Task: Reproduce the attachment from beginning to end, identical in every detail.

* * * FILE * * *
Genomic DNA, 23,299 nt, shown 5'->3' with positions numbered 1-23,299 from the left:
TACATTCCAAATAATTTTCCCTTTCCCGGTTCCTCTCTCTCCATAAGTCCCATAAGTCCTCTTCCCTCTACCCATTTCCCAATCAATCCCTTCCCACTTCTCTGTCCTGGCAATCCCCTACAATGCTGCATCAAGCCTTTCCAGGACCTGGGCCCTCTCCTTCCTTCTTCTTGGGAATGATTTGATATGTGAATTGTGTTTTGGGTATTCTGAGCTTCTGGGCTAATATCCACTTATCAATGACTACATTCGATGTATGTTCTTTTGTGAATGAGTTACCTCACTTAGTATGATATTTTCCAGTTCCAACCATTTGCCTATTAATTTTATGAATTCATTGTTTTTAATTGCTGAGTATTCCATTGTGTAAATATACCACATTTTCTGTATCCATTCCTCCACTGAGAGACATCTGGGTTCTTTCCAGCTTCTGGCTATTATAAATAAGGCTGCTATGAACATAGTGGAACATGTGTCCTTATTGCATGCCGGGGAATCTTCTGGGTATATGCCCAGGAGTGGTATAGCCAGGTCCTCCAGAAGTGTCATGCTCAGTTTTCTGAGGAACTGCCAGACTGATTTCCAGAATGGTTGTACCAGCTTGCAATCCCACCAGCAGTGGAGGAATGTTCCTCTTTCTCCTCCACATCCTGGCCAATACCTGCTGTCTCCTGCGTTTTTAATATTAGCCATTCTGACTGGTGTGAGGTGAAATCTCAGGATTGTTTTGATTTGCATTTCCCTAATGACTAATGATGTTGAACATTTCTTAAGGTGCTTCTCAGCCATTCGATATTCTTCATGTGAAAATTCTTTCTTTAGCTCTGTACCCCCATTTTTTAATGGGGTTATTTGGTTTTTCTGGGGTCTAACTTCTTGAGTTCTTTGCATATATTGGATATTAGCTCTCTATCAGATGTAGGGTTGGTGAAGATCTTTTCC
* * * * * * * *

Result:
Genomic DNA, 23,299 nt, shown 5'->3' with positions numbered 1-23,299 from the left:
TACATTCCAAATAATTTTCCCTTTCCCGGTTCCTCTCTCTCCATAAGTCCCATAAGTCCTCTTCCCTCTACCCATTTCCCAATCAATCCCTTCCCACTTCTCTGTCCTGGCAATCCCCTACAATGCTGCATCAAGCCTTTCCAGGACCTGGGCCCTCTCCTTCCTTCTTCTTGGGAATGATTTGATATGTGAATTGTGTTTTGGGTATTCTGAGCTTCTGGGCTAATATCCACTTATCAATGACTACATTCGATGTATGTTCTTTTGTGAATGAGTTACCTCACTTAGTATGATATTTTCCAGTTCCAACCATTTGCCTATTAATTTTATGAATTCATTGTTTTTAATTGCTGAGTATTCCATTGTGTAAATATACCACATTTTCTGTATCCATTCCTCCACTGAGAGACATCTGGGTTCTTTCCAGCTTCTGGCTATTATAAATAAGGCTGCTATGAACATAGTGGAACATGTGTCCTTATTGCATGCCGGGGAATCTTCTGGGTATATGCCCAGGAGTGGTATAGCCAGGTCCTCCAGAAGTGTCATGCTCAGTTTTCTGAGGAACTGCCAGACTGATTTCCAGAATGGTTGTACCAGCTTGCAATCCCACCAGCAGTGGAGGAATGTTCCTCTTTCTCCTCCACATCCTGGCCAATACCTGCTGTCTCCTGCGTTTTTAATATTAGCCATTCTGACTGGTGTGAGGTGAAATCTCAGGATTGTTTTGATTTGCATTTCCCTAATGACTAATGATGTTGAACATTTCTTAAGGTGCTTCTCAGCCATTCGATATTCTTCATGTGAAAATTCTTTCTTTAGCTCTGTACCCCCATTTTTTAATGGGGTTATTTGGTTTTTCTGGGGTCTAACTTCTTGAGTTCTTTGCATATATTGGATATTAGCTCTCTATCAGATGTAGGGTTGGTGAAGATCTTTTCC